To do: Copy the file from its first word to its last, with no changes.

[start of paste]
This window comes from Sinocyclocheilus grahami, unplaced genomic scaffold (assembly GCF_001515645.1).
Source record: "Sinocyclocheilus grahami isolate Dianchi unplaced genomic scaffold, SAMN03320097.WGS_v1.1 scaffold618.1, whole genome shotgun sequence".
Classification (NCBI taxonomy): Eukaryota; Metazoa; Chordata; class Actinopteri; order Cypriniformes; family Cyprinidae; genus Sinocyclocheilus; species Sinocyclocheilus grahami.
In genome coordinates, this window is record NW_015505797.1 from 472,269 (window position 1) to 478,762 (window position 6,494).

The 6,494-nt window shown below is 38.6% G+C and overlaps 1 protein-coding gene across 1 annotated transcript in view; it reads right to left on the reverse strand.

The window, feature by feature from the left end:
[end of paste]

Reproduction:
This window comes from Sinocyclocheilus grahami, unplaced genomic scaffold (assembly GCF_001515645.1).
Source record: "Sinocyclocheilus grahami isolate Dianchi unplaced genomic scaffold, SAMN03320097.WGS_v1.1 scaffold618.1, whole genome shotgun sequence".
Classification (NCBI taxonomy): Eukaryota; Metazoa; Chordata; class Actinopteri; order Cypriniformes; family Cyprinidae; genus Sinocyclocheilus; species Sinocyclocheilus grahami.
In genome coordinates, this window is record NW_015505797.1 from 472,269 (window position 1) to 478,762 (window position 6,494).

The 6,494-nt window shown below is 38.6% G+C and overlaps 1 protein-coding gene across 1 annotated transcript in view; it reads right to left on the reverse strand.

The window, feature by feature from the left end: